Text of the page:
Children interpret disjunction as conjunction: Consequences for theories of implicature and child development

Natural Language Semantics 24 (4):305-352 (2016)
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Abstract

We present evidence that preschool children oftentimes understand disjunctive sentences as if they were conjunctive. The result holds for matrix disjunctions as well as disjunctions embedded under every. At the same time, there is evidence in the literature that children understand or as inclusive disjunction in downward-entailing contexts. We propose to explain this seemingly conflicting pattern of results by assuming that the child knows the inclusive disjunction semantics of or, and that the conjunctive inference is a scalar implicature. We make two assumptions about implicature computation in the child: that children access only a proper subset of the adult alternatives, and that children possess the adult capacity to strengthen sentences with implicatures. As a consequence, children are expected to sometimes not compute any implicatures at all, but in other cases they are expected to compute an implicature that is different from the adult implicature. We argue that the child’s conjunctive strengthening of disjunctive sentences realizes the latter possibility: the adult infers that the conjunction is false but the child infers that the conjunction is true. This behaviour is predicted when our assumptions about child development are coupled with the assumption that a covert exhaustive operator is responsible for strengthening in both the child and the adult. Specifically, children’s conjunctive strengthening is predicted to follow from the same mechanism used by adults to compute conjunctive free choice implicatures in response to disjunctive permission sentences. We furthermore argue that this parallel between the child and the adult extends to disambiguation preferences. In particular, we present evidence that children prefer to strengthen disjunctions to conjunctions, in matrix and embedded positions ; this result mirrors previous findings that adults prefer to compute free choice, at the root and under every. We propose a disambiguation strategy that explains the preference for conjunctive strengthening – by both the child and the adult – even though there is no general preference for exhaustification. Specifically, we propose that the preference for a conjunctive strengthening follows from a pragmatic preference for a complete answer to the Question Under Discussion.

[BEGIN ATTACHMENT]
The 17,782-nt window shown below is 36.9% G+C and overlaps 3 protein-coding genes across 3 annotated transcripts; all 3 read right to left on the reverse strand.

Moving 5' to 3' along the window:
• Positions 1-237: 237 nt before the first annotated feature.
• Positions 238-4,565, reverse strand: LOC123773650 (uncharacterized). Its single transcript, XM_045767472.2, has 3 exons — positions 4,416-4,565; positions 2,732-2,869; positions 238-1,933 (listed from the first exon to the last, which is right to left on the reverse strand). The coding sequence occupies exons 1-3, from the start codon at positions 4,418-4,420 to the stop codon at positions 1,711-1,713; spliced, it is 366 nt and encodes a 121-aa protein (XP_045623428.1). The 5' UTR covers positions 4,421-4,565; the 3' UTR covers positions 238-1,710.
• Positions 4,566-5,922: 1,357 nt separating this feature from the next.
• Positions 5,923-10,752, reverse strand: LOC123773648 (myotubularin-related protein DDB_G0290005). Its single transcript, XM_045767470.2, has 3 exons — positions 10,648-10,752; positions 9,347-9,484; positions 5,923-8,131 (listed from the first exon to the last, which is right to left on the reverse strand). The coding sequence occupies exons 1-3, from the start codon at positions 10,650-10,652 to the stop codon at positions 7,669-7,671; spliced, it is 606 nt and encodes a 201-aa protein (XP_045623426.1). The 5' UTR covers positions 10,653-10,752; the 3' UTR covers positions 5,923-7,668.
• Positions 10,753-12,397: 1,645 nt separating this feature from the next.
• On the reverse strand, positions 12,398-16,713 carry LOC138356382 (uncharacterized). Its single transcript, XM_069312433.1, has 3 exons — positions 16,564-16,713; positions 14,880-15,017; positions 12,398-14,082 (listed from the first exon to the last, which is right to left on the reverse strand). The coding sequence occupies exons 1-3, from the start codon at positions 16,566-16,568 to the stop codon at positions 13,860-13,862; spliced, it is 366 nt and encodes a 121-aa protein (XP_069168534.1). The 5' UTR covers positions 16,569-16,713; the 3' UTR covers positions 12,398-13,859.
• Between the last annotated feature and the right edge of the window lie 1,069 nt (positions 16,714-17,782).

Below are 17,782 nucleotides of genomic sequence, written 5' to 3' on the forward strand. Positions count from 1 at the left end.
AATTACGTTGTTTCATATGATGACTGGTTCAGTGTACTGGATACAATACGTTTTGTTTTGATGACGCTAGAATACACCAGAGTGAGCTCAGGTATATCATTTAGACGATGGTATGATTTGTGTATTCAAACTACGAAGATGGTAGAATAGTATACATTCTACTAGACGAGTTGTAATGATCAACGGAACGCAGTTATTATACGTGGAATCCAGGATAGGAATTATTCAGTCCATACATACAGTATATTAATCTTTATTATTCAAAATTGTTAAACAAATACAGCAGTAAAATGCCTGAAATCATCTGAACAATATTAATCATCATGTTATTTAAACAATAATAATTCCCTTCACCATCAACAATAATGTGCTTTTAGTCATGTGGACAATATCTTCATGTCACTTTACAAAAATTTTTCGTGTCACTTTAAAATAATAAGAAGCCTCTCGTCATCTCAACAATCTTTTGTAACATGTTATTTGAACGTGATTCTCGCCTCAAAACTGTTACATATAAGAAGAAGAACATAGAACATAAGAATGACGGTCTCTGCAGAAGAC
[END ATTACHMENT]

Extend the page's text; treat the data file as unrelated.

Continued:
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R. Singh
Brock University